• You are renegotiating the terms of a loan you are struggling to repay.
  • You’re declaring bankruptcy.
  • Your lender decides to stop collecting on the loan.

This is called a cancellation of debt, and it can carry tax liabilities since you’re receiving the remainder of the loan without the caveat that you’ll be paying it back.

For instance, let’s say you’ve taken out a $10,000 personal loan and have paid back $8,500 of it when the debt is forgiven or cancelled. The remaining $1,500 that you’d no longer have to pay back can be taxed as income during the year it is cancelled.

Typically, your lender will send you a tax form (a 1099-C) stating the amount cancelled, which you must subsequently report to the IRS on your tax return. Again, this is a very, very rare circumstance, so it’s nothing to count on.

Bottom line: In most situations, personal loans are not taxable as income — but if your loan is cancelled or forgiven, the remainder of the loan amount that you’ve yet to repay can be taxed the same way regular income is.

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The IRS regulates which types of loans come with tax deductions. While there are some types of loans that have tax-deductible interest, unfortunately, personal loans don’t fit into that category.

The interest you pay on personal loans is not tax deductible. So, if you take out a loan and pay a few hundred dollars in interest over the course of your repayment, that’s not a cost that will reduce what you owe in taxes come April.

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Although personal loan interest isn’t tax deductible, there are many other types of loans that do carry special tax benefits and interest deductions. For instance, student loan interest and mortgage and property loan interest can be deductible up to certain amounts, although there are some restrictions.

Michael Krinke

You may deduct up to $2,500 of interest on qualified student loans or the full amount you paid during the tax year,whichever is the lesser.

However, this deduction is gradually phased out as your income increases, and it is not available if you or your spouse can be claimed as a dependent on someone else’s tax return.

fizkes / istockphoto

In the majority of cases, you can deduct every cent of interest you pay on your home mortgage. The loan must be secured (that is, your home must be offered as collateral on the loan; this deduction will not work if you use an unsecured personal loan to cover some or all of the cost of your housing).

As of 2018, you can deduct the interest on up to $750,000 of a qualified home loan if married and filing jointly, or up to $375,000 of qualified debt for single filers. (These limits were lowered from $1 million under the Tax Cuts and Jobs Act of 2017, but if you signed your mortgage before December 16, 2017, you’re grandfathered into the previous limit.)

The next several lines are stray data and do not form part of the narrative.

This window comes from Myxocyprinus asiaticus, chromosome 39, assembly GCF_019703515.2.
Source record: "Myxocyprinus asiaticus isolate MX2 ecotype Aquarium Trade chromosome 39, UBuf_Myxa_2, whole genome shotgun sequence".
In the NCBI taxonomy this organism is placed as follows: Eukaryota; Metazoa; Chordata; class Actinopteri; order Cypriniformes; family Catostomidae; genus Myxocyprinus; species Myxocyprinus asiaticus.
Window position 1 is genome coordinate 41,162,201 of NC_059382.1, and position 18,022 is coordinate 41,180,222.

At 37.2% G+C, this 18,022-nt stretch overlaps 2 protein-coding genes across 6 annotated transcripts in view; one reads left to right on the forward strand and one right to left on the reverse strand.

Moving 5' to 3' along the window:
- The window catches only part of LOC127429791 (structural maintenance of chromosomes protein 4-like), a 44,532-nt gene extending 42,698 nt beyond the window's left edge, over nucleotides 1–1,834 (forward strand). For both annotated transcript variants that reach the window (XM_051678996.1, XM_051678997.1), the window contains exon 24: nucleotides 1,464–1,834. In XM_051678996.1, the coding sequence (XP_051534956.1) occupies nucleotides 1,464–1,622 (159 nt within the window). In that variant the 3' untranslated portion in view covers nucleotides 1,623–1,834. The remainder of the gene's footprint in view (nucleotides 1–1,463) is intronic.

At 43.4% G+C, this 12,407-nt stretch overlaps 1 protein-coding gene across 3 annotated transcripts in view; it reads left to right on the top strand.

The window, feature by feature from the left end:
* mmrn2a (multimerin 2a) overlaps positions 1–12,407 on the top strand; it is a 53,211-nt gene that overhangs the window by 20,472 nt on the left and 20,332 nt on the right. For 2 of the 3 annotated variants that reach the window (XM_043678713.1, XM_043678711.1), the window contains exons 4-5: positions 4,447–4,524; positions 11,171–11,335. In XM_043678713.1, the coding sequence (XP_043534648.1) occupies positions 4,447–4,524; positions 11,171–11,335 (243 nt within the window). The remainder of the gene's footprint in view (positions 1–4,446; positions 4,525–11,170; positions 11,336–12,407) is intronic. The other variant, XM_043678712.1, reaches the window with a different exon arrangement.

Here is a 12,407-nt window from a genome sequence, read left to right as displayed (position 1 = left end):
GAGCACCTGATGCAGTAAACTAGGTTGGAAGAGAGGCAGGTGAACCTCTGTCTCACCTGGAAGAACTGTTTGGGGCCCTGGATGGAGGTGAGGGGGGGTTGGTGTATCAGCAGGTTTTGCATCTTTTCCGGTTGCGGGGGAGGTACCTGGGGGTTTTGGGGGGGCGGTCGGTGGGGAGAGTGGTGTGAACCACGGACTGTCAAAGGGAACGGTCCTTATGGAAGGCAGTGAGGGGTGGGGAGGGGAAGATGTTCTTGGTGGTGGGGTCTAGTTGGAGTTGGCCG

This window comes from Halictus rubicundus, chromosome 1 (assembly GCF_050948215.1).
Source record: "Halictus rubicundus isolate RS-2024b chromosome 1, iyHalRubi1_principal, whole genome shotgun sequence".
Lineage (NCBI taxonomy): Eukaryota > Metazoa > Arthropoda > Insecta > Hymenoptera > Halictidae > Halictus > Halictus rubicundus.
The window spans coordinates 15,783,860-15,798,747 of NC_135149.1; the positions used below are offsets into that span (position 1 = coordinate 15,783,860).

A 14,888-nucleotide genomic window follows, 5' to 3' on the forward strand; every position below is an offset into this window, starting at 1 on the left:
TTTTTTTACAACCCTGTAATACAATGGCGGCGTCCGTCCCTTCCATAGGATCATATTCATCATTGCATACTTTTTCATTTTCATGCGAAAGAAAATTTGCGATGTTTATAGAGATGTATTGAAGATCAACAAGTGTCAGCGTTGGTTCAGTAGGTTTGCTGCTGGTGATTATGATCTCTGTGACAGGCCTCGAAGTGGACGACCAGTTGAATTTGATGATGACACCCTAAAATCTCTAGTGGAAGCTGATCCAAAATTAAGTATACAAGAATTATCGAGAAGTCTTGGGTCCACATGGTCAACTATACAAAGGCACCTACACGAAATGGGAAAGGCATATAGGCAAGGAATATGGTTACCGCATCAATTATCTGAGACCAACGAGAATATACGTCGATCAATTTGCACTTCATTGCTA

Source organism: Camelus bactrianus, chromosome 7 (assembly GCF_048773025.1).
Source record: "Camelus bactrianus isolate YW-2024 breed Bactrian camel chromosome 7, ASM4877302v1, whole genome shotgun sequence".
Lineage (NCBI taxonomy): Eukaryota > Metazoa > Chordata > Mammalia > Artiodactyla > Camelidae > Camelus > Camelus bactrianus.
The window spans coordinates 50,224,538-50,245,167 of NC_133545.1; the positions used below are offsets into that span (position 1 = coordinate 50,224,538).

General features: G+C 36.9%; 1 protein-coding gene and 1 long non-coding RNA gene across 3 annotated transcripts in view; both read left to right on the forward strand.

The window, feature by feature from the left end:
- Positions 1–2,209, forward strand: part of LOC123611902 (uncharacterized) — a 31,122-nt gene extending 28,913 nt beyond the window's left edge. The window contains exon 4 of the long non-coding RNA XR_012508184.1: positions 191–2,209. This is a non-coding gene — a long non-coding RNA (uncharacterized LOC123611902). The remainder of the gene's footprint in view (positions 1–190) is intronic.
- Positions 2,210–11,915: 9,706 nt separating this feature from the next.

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Some business expenses are tax deductible, and that includes the interest you pay on loans taken out for business-related purposes. However, you can also deduct business expenses you pay for using an unsecured personal loan, which we’ll dive into a little bit more deeply in the next section.

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Although staying debt-free is standard financial advice, sometimes taking out a personal loan can be a smart money move, especially if you’re already dealing with high-interest forms of debt, such as consumer credit cards.

Debt consolidation, a financial tactic, which involves taking out one large loan to cover multiple smaller debts, may reduce your credit utilization ratio and potentially help you save money on interest, not to mention make your bill-paying schedule a whole lot simpler.

For example, maybe you owe $8,000 on one personal credit card and $4,500 on another credit card, both with high (and different) interest rates. With multiple bills coming due at different times of the month, chances are you’re only paying the minimum required amount on each of them, which means you’re paying them off slowly and paying a lot of interest.

However, if you were able to qualify for and take out a $12,500 personal loan at lower interest rate, you’d only have to worry about one payment date, and you might even save money on the sky-high credit card interest rates, which could simplify both your life and your finances.

Personal loans (home improvement loans) can also help you get started on major home renovations, which may increase the value of your house and help you earn back your investment in the form of equity.

Learn more:

This article
originally appeared on 
SoFi.com and was
syndicated by
MediaFeed.org.

Tax Information: This article provides general background information only and is not intended to serve as legal or tax advice or as a substitute for legal counsel. You should consult your own attorney and/or tax advisor if you have a question requiring legal or tax advice.
Financial Tips & Strategies: The tips provided on this website are of a general nature and do not take into account your specific objectives, financial situation, and needs. You should always consider their appropriateness given your own circumstances.
External Websites: The information and analysis provided through hyperlinks to third party websites, while believed to be accurate, cannot be guaranteed by SoFi. Links are provided for informational purposes and should not be viewed as an endorsement.
SoFi Loan Products
SoFi loans are originated by SoFi Lending Corp (dba SoFi), a lender licensed by the Department of Financial Protection and Innovation under the California Financing Law, license # 6054612; NMLS # 1121636  Opens A New Window.. For additional product-specific legal and licensing information, see SoFi.com/legal.